Clowns are reportedly trying to lure children into the woods near an apartment complex in Greenville, Carolina. Courtesy: FOX Carolina
ANOTHER day, another creepy clown sighting.
Most are dismissed as fakes or hoaxes, but the latest encounter, complete with mobile phone footage, has been shared hundreds of thousands of times. In all, it’s been viewed more than 18 million times.
Either people believe it’s real, or they want to be scared. You can make up your own mind after watching the video below. Warning: language is not safe for work.
The video was shared on October 2 by Chase Prior, a university student from Ohio. In a post that has since gone viral, Prior calls his run-in with a jumpsuit-wearing children’s entertainer “a rather traumatising experience”.
He says he was on a run with a friend when the pair spotted the clown on a footbridge.
“Patrick and I were out here running and I swear to f***ing God man, we just saw a clown, up over this suspension bridge, and I’m sort of freaking out about it.”
He returns for a second look and asks: “What the f*** are you doing man — it’s 7.30 in the morning, have you heard about all this? People are freaking out about this.”
He then notices the clown has what looks like a knife.
“Patrick, he has a knife,” he says, before the pair flee, filming their getaway as the clown chases.
It’s content that could’ve been produced by an amateur filmmaker and, it turns out, Prior is just that. He’s also a photographer and a communications student.
If his video is a hoax, it’s a good one. But it’s one of many. Clown sightings have been reported across the country since August 24 when the following note was delivered to residents in Greenville, South Carolina.
They were warned people dressed as clowns were trying to lure children into the woods. A curfew was introduced and from there the stories multiplied.
Clowns were spotted in at least 16 states, including Pennsylvania, New York, North and South Carolina, Texas, Ohio and Georgia.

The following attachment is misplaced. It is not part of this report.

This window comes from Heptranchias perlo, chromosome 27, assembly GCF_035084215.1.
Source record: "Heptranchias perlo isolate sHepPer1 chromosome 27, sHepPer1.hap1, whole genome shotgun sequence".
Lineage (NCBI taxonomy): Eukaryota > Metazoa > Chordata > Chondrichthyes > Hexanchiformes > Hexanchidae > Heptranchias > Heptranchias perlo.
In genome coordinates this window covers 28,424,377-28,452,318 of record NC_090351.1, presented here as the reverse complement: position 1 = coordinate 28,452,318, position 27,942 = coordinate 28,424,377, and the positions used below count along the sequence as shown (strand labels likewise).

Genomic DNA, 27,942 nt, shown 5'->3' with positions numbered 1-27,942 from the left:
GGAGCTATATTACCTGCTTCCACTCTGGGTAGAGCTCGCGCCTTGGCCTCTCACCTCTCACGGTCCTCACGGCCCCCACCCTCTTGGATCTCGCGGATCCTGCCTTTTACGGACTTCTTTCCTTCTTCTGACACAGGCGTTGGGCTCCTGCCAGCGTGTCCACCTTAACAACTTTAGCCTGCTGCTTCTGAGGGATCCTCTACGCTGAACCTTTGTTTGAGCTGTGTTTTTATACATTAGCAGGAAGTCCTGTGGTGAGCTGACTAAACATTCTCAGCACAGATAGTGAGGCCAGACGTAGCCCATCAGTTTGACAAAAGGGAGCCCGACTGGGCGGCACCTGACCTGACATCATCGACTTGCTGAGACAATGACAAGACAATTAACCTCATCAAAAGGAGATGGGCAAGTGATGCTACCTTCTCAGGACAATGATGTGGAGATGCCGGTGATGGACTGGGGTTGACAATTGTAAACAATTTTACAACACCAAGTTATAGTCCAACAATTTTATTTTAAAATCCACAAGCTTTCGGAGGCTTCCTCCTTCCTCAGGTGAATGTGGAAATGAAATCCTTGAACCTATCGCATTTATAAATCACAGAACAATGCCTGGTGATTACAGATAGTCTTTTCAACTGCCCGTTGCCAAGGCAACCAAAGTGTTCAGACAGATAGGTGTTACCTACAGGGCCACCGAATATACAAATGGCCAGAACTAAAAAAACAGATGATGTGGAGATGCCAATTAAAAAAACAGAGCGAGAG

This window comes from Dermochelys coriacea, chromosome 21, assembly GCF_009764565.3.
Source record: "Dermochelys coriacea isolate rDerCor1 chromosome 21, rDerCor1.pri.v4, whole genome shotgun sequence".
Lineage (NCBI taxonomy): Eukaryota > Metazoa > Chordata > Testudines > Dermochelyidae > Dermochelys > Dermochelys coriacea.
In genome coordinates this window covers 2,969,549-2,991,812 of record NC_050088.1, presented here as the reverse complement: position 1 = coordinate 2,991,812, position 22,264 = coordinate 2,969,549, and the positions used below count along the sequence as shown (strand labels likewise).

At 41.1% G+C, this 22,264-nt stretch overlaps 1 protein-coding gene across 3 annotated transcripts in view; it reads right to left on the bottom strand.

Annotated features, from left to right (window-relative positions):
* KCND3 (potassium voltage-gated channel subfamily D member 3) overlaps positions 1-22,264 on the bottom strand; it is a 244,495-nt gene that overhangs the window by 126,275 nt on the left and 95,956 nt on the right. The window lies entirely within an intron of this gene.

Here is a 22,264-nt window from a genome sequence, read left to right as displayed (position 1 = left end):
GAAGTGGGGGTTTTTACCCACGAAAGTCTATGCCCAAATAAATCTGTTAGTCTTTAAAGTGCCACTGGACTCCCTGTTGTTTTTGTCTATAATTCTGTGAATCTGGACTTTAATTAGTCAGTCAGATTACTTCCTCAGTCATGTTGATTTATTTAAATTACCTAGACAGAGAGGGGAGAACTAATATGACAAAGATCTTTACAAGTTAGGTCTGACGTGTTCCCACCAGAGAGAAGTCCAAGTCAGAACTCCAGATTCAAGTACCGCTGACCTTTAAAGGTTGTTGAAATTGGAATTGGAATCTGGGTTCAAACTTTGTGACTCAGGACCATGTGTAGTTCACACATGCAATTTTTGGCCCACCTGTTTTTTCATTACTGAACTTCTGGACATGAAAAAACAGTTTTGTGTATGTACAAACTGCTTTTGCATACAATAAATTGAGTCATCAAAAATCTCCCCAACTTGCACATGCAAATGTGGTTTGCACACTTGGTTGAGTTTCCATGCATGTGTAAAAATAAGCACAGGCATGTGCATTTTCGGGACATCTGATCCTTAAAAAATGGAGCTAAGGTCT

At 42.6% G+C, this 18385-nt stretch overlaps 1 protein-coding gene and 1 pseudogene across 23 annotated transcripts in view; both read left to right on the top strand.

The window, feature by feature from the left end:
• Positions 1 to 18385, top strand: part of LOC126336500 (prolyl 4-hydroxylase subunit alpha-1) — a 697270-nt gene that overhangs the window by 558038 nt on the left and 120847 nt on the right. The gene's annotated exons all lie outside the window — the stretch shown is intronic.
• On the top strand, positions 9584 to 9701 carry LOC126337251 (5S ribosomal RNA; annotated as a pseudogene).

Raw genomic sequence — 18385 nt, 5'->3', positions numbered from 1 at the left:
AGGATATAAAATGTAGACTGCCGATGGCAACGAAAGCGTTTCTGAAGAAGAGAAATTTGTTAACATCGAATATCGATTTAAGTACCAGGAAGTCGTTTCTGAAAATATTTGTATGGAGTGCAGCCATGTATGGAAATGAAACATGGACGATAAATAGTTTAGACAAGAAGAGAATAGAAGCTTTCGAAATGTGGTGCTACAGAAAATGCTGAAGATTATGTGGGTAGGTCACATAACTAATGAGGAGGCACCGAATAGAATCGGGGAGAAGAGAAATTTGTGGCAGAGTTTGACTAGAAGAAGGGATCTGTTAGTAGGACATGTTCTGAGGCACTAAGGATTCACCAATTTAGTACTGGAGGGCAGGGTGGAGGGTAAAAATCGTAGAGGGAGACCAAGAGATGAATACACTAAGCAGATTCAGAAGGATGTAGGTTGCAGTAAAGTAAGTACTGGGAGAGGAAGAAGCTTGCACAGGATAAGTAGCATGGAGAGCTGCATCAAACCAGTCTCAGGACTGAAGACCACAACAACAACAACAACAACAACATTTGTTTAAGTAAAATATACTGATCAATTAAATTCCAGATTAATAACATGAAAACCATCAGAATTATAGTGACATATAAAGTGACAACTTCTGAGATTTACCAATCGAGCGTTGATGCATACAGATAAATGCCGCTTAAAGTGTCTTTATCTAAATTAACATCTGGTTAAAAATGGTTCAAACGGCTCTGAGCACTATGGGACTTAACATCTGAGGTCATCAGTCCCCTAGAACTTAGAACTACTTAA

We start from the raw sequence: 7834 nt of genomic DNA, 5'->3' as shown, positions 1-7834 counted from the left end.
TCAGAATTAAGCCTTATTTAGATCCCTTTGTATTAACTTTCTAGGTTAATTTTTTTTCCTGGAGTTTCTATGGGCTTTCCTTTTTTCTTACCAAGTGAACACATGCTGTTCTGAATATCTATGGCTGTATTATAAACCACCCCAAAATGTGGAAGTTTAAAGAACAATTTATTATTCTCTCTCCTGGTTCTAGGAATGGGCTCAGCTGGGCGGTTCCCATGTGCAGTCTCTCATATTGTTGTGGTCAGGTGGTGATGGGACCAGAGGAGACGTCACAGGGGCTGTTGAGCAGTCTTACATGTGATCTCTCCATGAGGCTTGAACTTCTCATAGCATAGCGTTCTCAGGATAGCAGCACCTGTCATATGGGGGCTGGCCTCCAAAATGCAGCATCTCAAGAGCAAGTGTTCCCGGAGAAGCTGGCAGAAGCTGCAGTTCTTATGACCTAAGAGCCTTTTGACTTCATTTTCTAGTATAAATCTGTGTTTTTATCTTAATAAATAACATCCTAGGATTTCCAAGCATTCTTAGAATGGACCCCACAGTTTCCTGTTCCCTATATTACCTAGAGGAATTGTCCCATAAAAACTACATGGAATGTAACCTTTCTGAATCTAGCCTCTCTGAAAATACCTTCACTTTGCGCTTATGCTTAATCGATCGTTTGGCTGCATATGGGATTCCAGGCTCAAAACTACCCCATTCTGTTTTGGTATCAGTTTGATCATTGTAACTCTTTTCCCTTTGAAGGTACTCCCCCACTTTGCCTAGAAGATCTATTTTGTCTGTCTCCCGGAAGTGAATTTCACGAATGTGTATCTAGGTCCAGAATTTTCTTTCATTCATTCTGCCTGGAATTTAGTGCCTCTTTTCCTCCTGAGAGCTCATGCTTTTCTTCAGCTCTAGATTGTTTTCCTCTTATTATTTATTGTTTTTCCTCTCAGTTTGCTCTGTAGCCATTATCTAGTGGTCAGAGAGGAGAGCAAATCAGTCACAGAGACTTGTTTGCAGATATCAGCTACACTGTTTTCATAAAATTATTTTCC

Canada is also not immune. Local news network CTV reports a woman driving home from work spotted a clown on the side of the road. She said the clown stepped in front of her car when she slowed down for a closer look.
“It was like a nightmare coming true right in front of me,” Michelle Doubleday said.
“Once I stopped, he started running towards my car. So I started backing up.”
The clown story took a more sinister turn over the weekend in Virginia where police say a teen asked a person posing as a clown on social media to kill her teacher.
Authorities say a 13-year-old girl had been charged with one count of threatening to kill by electronic message.
It followed similar threats against staff and students at a number of schools in several different states.
A 14-year-old boy from Houston was charged with making similar threats, according to The Houston Chronicle. A number of schools increased security following the threats.
“We take threats against our schools seriously, and our officers are actively investigating this criminal matter,” Houston Police Chief Robert Mock said.
“At this time, there is no evidence that the threats are credible. Students are safe, and all HISD employees are being vigilant.”
Experts have done their best to make sense of the hysteria. But even their opinions differ.
Folklorist Benjamin Radford told People Magazine that 2016’s ‘clown panic’ will die down in a few weeks but it will be back.
He said the appeal of being a stalker — a creepy clown — is simple but it’s also a “low-risk, high-reward stunt, because it’s virtually guaranteed to make local or national news”.
He said until there was an actual attack, the sightings should be looked upon with a degree of cynicism.
“The fact is, to date, there are no confirmed reports of any clowns actually abducting, harming, killing (or) molesting kids. There just aren’t. There are zero.”
Associate Professor of Psychology at Western New England University, Jason Seacat, said there was something else at play — a desire to be part of a large, national news event.
“Since the event appears to be difficult to verify, the claim that one has had such an encounter is easier to make and relatively free from the risk of being called out as a fraud,” he told The New York Times.
“So, low risk of being called out for lying and the benefit of positive attention for reporting such a claim may motivate some people to lie.”